We have families, don’t cut fees, say teachers

City COVID-19 Economy Education Top Story

Tell govt they are surviving on half salary

Bengaluru: Teachers and school management staff of Karnataka are unhappy with the state government’s decision to cut 30% of the annual fees for students.

After days of protests by the parents, the government passed an order on January 30, stating that the parents will pay only 70% of the fees, and the schools can charge no extra fees for this academic year.

 “When we didn’t stop their studies, why are they doing so?” said Meenakshi Shekri, a teacher at The Oxford Senior Secondary School, JP Nagar. “We celebrated all festivals, and conducted all activities online.”

Neelam Gupta, another teacher from the same school agreed with Shekri: “We agree there may be some genuine cases where the parents are unable to pay fees. Something can be done about it. But it shouldn’t be the case with everyone; they should understand that we also have families. How are we going to survive?” 

Most private school teachers are surviving on almost half of their salary since the lockdown was imposed in March 2020. If parents pay only 70% of the fees, as per government’s decision, it will directly affect the salary of teachers.

The government relaunched the Vidyagama programme for the students. Under it, students can attend offline classes for half a day with consent from their parents. The school will provide sanitizers and hand washes. The students should carry a negative RT-PCR test certificate to attend the offline classes. It is not compulsory for everyone to attend offline classes; students can opt for the online option too. Teachers can also make videos of their classes and provide the links to students who opted for the online option.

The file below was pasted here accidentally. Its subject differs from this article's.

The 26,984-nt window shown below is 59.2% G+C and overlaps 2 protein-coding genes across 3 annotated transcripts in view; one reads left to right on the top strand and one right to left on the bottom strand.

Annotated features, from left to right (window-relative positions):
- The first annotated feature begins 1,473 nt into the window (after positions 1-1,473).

On February 23, the Karnataka Private School Managements, Teaching and Non-Teaching Staff Coordination Committee (KPMTCC) called a protest at Freedom Park. Around 25,000 private school teachers and non-teaching staff from all over the state participated in the protest.

Devkant, a teacher from Balak Public School, Yeshwantpur, the sole breadwinner in his family, participated in the protest. Holding his placard high, he informed The Observer: “The situation is more or less the same all over India. We appeal to the government to consider our problems before taking any decisions. We are not only teachers; we also have families.” 

“We should also have our dignity. If we accept defeat, what will we teach the kids? So we appeal to the government to take our families into consideration before announcing decisions,” Devkant added.

Nandini Chauhan, a teacher at St. Mary’s High Schoool, Garvebhavipalya, said: “Petrol price has skyrocketed, and hence the rate of other essentials has also gone up. How will we manage with this salary? Every school is not charging high annual fees. What about the schools that charges a low fee? The government has put all the schools under the same criteria.”

Shashi Kumar, secretary of the Associated Managements of Primary and Secondary Schools in Karnataka (KAMS), said in his speech at the protest: “We have to pay insurance. If we don’t pay, our vehicles are seized. What about people working as security guards and drivers? Every person will be affected if you bring down the fee.  We understand that parents are affected, but what about us? Please don’t put us out of jobs.” 

Kumar added: “We are not asking for food kits, but please give us our money, nothing else. The education minister should make sure teachers’ children are protected, provided for and educated well.”

S. Suresh Kumar, minister for primary & secondary education and Sakala, said in his speech: “The schools say all teachers are paid, but according to data, 50% are not paid. Keeping teachers and parents in mind, if you (KAMS) come up with something, we’re ready for that.” 

Hanumaraju, the father of Vishruta H, who studies in Vidya Vardhaka English School, Udupi, said fee should be reduced as the parents are affected by the pandemic. Private schools won’t be affected much by a fee cut as they have enough money to pay their teachers for a year.

Vishruta, who studies in class 10, said: “Offline classes are better than the online classes. There were a lot of network issues, I couldn’t hear and concentrate properly. We couldn’t ask any questions or raise doubts; there was a barrier.”



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